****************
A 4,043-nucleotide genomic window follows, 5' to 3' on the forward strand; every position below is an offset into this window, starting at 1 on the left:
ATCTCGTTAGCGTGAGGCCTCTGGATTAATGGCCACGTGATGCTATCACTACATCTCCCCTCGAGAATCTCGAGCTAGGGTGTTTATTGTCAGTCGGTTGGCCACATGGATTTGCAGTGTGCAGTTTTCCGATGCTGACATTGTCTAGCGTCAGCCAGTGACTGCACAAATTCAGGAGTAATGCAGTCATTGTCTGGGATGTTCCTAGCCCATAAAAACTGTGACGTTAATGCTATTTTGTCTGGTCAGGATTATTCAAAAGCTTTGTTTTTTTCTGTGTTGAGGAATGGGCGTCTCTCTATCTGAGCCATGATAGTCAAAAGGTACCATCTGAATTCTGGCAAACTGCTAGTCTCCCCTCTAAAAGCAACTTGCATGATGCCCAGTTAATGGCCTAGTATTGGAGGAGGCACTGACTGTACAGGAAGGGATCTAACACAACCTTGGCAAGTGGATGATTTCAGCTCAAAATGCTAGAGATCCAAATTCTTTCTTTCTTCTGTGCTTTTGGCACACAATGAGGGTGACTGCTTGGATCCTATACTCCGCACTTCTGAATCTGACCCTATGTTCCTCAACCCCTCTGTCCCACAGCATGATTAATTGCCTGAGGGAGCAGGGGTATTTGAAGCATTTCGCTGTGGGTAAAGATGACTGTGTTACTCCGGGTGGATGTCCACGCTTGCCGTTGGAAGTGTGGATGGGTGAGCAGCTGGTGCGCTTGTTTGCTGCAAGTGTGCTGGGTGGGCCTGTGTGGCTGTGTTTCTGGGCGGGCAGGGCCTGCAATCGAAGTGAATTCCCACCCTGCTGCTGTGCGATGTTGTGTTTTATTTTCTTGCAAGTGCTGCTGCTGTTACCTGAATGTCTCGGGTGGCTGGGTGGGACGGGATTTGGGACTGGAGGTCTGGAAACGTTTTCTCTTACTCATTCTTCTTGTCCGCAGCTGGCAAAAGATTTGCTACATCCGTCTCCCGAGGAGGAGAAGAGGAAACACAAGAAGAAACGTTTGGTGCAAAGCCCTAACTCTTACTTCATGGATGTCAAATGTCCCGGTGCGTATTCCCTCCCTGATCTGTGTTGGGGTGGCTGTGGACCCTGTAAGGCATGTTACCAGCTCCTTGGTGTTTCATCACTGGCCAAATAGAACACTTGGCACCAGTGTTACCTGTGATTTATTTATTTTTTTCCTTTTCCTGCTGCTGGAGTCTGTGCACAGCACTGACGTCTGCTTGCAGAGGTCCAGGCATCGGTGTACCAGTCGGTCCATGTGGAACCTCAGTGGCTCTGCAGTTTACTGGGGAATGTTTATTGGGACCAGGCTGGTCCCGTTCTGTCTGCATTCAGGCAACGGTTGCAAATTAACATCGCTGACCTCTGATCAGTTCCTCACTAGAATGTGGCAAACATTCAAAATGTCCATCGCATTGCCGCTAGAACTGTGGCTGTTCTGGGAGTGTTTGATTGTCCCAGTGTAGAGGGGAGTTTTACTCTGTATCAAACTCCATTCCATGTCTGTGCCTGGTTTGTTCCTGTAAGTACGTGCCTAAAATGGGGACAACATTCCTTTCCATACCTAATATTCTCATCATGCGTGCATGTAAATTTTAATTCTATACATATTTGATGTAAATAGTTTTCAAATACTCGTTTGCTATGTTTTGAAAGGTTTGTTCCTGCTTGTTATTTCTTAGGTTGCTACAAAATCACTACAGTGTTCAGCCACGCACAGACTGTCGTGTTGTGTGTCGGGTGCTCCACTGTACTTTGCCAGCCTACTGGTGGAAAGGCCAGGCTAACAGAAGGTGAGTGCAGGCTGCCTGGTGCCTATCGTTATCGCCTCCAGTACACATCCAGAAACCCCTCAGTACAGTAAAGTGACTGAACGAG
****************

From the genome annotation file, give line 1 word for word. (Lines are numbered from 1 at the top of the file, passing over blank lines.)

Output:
A 4,043-nucleotide genomic window follows, 5' to 3' on the forward strand; every position below is an offset into this window, starting at 1 on the left: